For instance, the executive order failed to think through and specify where the transferred prisoners would end up. Therefore, instead of being opposed by the congressional delegation of just one unlucky state, Obama’s executive order was opposed by representatives from one end of the country to the other, all of whom quickly issued NIMBY statements to reassure their constituents. The politics of the issue soon became poisonous for the administration.
The point is that no major policy issues can be tackled solely by executive branch initiative, although that initiative will be essential. None of these issues are likely to be meaningfully addressed in an administration’s first year if work on them is deferred until January 20.
All the possible solutions will require months of advance staff work and policy development. That work is much more likely to be done in congressional offices than in campaign-managed transition processes. So early partnerships with congressional allies can be a key base for transition planning.
Another key reason for congressional partnership is to gain aid with updating and managing the critical institutions. Most advice for new presidents assumes that the government machine works; the advisors just argue about how to steer it. Wrong.
Significant portions of the U.S. government are now so beset by out-of-date institutional designs and badly maintained as to be profoundly dysfunctional, to the point where they cannot be relied upon to perform presumptive tasks. It may not matter where the new president wants to steer the car if the tires are running flat and the engine is coughing in and out of life.
Moreover, the next president will take over a U.S. government that is involved in secret operations around the world, more than perhaps at any other time in history. The details of these operations are highly classified and compartmentalized, protecting against leaks but also blocking the usual checks and balances of peer review.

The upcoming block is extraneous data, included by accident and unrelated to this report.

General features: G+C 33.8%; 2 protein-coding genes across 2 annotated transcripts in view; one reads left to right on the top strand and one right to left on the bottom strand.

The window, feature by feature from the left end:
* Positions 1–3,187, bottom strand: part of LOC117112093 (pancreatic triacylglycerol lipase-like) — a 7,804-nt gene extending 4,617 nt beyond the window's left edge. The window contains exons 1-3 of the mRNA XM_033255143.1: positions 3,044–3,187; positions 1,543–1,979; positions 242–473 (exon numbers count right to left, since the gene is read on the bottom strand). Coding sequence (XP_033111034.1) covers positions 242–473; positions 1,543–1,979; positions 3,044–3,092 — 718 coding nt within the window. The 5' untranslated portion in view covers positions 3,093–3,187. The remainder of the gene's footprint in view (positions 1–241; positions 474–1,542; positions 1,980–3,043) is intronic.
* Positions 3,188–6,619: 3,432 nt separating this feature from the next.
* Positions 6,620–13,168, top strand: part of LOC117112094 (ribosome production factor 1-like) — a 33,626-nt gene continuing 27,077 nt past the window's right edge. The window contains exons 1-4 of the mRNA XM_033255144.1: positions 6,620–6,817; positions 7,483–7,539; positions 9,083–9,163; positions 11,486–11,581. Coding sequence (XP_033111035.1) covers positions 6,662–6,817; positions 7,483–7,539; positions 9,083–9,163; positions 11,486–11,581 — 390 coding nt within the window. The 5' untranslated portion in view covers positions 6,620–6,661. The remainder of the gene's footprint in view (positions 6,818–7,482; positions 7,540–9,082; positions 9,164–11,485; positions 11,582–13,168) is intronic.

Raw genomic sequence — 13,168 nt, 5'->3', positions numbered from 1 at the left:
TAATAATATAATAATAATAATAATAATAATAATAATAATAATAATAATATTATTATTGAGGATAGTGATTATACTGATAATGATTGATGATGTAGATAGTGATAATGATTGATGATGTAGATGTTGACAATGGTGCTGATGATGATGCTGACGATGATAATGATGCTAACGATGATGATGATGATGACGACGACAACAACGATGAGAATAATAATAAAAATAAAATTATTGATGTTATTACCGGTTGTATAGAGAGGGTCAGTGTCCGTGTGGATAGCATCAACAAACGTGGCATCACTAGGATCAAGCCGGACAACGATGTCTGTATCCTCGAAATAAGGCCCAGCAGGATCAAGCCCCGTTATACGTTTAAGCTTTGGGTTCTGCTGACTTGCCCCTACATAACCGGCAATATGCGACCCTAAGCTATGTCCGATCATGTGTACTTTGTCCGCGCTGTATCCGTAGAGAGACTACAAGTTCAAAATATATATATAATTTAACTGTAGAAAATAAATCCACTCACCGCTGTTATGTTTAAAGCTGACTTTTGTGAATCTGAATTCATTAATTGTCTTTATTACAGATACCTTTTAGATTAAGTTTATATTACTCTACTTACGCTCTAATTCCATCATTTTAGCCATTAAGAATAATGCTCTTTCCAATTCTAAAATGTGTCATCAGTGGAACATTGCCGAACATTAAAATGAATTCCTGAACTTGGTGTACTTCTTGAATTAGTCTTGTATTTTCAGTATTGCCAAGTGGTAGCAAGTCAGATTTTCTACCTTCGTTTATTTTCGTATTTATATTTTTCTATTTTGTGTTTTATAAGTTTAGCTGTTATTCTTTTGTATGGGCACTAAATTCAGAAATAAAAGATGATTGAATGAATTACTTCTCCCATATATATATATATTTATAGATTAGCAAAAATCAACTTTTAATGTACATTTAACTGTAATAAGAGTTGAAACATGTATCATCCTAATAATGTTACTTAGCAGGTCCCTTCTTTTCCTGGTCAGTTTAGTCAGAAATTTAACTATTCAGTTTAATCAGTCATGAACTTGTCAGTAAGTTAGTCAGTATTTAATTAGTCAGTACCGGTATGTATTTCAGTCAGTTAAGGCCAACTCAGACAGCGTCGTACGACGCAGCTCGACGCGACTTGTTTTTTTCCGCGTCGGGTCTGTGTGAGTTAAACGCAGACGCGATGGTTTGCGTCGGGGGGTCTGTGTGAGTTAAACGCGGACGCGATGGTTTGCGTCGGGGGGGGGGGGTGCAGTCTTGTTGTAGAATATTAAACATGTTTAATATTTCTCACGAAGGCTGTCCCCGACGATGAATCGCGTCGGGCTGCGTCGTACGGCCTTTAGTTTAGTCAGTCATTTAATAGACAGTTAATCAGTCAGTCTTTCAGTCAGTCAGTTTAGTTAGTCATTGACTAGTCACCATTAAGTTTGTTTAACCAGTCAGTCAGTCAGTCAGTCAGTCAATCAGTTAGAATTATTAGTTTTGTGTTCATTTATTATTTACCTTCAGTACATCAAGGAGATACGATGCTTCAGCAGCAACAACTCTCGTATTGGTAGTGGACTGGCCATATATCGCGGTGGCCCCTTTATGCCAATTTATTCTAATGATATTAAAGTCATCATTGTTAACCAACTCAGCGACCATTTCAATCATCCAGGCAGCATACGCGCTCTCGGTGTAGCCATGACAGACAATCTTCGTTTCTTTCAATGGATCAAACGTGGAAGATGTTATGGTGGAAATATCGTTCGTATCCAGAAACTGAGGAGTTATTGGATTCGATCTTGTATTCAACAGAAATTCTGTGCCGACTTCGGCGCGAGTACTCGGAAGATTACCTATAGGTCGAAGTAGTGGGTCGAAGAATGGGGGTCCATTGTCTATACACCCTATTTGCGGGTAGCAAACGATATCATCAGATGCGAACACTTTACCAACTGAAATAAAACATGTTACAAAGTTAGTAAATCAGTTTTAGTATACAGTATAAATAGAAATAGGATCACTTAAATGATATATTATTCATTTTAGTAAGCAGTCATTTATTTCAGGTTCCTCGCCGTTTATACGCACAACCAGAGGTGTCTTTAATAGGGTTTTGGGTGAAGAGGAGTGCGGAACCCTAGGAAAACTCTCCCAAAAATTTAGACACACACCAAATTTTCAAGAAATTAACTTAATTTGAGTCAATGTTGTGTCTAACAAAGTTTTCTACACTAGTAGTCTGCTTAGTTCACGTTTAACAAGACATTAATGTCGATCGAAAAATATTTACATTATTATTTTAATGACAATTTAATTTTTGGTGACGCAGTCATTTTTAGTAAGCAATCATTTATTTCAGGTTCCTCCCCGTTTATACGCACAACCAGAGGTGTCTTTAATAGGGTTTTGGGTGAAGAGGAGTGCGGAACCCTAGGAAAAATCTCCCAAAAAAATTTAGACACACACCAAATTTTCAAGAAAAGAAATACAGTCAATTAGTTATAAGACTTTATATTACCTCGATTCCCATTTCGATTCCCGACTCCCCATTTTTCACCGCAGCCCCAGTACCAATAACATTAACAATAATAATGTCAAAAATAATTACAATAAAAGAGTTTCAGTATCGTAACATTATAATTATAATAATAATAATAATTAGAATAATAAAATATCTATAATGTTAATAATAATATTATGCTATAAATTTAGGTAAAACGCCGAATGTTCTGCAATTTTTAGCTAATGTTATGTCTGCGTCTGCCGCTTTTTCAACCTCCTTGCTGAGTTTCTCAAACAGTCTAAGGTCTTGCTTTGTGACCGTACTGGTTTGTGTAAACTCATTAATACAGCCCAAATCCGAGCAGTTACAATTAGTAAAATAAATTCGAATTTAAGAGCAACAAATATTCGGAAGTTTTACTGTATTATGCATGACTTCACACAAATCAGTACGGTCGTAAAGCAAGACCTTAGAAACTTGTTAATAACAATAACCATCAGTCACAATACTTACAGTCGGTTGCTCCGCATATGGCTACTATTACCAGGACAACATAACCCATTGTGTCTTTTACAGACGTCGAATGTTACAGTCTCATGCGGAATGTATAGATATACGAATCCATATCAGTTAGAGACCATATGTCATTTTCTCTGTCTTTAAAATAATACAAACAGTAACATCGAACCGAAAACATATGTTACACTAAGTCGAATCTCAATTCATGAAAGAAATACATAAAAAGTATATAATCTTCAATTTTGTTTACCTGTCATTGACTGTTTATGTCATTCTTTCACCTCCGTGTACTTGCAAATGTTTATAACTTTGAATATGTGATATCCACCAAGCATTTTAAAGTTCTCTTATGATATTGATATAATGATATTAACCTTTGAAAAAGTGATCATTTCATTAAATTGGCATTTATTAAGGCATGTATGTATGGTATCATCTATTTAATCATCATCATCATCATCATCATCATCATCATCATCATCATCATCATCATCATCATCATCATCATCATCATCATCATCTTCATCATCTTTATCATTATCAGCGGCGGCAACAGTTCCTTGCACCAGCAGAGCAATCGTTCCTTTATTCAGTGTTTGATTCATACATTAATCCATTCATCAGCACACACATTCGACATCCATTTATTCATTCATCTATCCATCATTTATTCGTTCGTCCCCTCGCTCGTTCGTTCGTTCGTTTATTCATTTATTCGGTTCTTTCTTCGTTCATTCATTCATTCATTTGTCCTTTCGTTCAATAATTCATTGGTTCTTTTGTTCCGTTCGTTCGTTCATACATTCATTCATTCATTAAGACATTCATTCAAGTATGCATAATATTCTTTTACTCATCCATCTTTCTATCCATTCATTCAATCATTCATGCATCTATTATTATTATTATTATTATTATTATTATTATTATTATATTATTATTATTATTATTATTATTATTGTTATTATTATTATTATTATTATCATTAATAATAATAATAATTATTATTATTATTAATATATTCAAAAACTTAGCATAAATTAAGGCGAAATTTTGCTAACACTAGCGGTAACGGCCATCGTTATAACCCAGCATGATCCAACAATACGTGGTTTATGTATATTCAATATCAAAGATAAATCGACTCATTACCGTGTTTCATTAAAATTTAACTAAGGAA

3. Treat good policy development—written staff work—as a matter of life and death
Because it frequently is a matter of life and death. This point is usually well understood among those engaged in dangerous field operations. It is not as clear to their top bosses, the ones who authorize and guide such operations.
Top officials and their staffs often know a lot about general subjects. They may be canny in their grasp of bureaucratic processes. But, in general, they are not trained in how to do policy analysis or related staff work to explain their analysis, crisply articulate key assumptions, or delineate the choice of operational objectives, and the rest.
Instead, the bureaucracy is slowed by an interagency process that consumes more and more time in less and less consequential meetings. The meetings become something the better officials wish to avoid.
The White House then adds more staff to watch over what the executive agencies do, a kind of American version of the old Soviet commissar school of management: announce the party line, monitor the functionaries carefully as they interpret their “guidance,” and shoot a few to encourage the others.
The result may strengthen the White House staff, yet that does not actually strengthen the president (the two are not synonymous). It certainly does not encourage quality staff work from senior managers. Instead, it reduces them and their teams to being, well, functionaries.
Building on their own vast experiences with government administration during the New Deal and World War II years, Americans once knew how to translate ideas concisely into operational alternatives. Arguments and choices were carefully noted and clearly communicated to those who needed to know. Relevant factual assumptions—about foreigners or our own side—were rigorously tracked.
The American policy professionals of the 1940s and 1950s managed colossal efforts at this level of professionalism with staffs that are tiny by today’s standards (and with no computers or e-mail either). To anyone who reads the historical records from these years, the quality of the paperwork is often strikingly good, identifying issues and clarifying arguments.
Top officials, from the president on down, were quite accustomed to reading, critiquing, and sometimes composing detailed policy papers. Senior managers grew used to interacting at this level of constant peer review, which in turn raised the level of the game within their agencies. Those who could not keep up were soon replaced.
Yet little of this was formally taught in U.S. schools. These good habits slowly disappeared and were forgotten. In recent decades, the level of substantive policy staff work across much of the U.S. government cannot be favorably compared to the paperwork routinely found in the archives even as late as the 1960s and 1970s.